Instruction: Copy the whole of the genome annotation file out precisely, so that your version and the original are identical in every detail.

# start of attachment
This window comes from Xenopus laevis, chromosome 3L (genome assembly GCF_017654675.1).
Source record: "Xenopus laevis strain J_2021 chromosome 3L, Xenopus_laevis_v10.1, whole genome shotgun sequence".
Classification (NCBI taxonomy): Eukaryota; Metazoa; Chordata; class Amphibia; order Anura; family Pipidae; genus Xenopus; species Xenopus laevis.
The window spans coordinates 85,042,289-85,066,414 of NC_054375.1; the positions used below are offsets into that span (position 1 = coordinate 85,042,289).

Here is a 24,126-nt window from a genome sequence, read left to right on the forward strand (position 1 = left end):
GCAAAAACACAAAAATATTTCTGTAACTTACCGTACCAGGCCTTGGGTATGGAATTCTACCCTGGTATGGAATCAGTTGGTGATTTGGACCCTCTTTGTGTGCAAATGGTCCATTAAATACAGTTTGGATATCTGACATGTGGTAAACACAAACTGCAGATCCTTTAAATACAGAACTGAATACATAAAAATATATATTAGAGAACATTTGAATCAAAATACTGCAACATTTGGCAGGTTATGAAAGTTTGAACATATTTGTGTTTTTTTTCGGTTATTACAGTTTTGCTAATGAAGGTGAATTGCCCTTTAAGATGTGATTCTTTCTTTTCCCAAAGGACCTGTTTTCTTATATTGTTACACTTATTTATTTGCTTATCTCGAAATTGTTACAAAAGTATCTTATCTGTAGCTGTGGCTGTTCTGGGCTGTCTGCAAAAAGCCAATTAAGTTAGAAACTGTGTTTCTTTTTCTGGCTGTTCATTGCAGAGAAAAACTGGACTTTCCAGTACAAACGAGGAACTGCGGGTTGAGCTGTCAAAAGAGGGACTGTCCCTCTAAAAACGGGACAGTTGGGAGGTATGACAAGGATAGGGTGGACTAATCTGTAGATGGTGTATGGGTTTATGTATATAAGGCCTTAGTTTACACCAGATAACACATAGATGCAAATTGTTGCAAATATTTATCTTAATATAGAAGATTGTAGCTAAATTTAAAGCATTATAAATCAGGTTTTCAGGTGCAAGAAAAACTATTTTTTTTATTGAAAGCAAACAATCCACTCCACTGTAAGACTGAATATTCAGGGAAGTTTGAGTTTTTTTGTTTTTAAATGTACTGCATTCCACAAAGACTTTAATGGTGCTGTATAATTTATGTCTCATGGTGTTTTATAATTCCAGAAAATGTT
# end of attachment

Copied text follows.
This window comes from Xenopus laevis, chromosome 3L (genome assembly GCF_017654675.1).
Source record: "Xenopus laevis strain J_2021 chromosome 3L, Xenopus_laevis_v10.1, whole genome shotgun sequence".
Classification (NCBI taxonomy): Eukaryota; Metazoa; Chordata; class Amphibia; order Anura; family Pipidae; genus Xenopus; species Xenopus laevis.
The window spans coordinates 85,042,289-85,066,414 of NC_054375.1; the positions used below are offsets into that span (position 1 = coordinate 85,042,289).

Here is a 24,126-nt window from a genome sequence, read left to right on the forward strand (position 1 = left end):
GCAAAAACACAAAAATATTTCTGTAACTTACCGTACCAGGCCTTGGGTATGGAATTCTACCCTGGTATGGAATCAGTTGGTGATTTGGACCCTCTTTGTGTGCAAATGGTCCATTAAATACAGTTTGGATATCTGACATGTGGTAAACACAAACTGCAGATCCTTTAAATACAGAACTGAATACATAAAAATATATATTAGAGAACATTTGAATCAAAATACTGCAACATTTGGCAGGTTATGAAAGTTTGAACATATTTGTGTTTTTTTTCGGTTATTACAGTTTTGCTAATGAAGGTGAATTGCCCTTTAAGATGTGATTCTTTCTTTTCCCAAAGGACCTGTTTTCTTATATTGTTACACTTATTTATTTGCTTATCTCGAAATTGTTACAAAAGTATCTTATCTGTAGCTGTGGCTGTTCTGGGCTGTCTGCAAAAAGCCAATTAAGTTAGAAACTGTGTTTCTTTTTCTGGCTGTTCATTGCAGAGAAAAACTGGACTTTCCAGTACAAACGAGGAACTGCGGGTTGAGCTGTCAAAAGAGGGACTGTCCCTCTAAAAACGGGACAGTTGGGAGGTATGACAAGGATAGGGTGGACTAATCTGTAGATGGTGTATGGGTTTATGTATATAAGGCCTTAGTTTACACCAGATAACACATAGATGCAAATTGTTGCAAATATTTATCTTAATATAGAAGATTGTAGCTAAATTTAAAGCATTATAAATCAGGTTTTCAGGTGCAAGAAAAACTATTTTTTTTATTGAAAGCAAACAATCCACTCCACTGTAAGACTGAATATTCAGGGAAGTTTGAGTTTTTTTGTTTTTAAATGTACTGCATTCCACAAAGACTTTAATGGTGCTGTATAATTTATGTCTCATGGTGTTTTATAATTCCAGAAAATGTT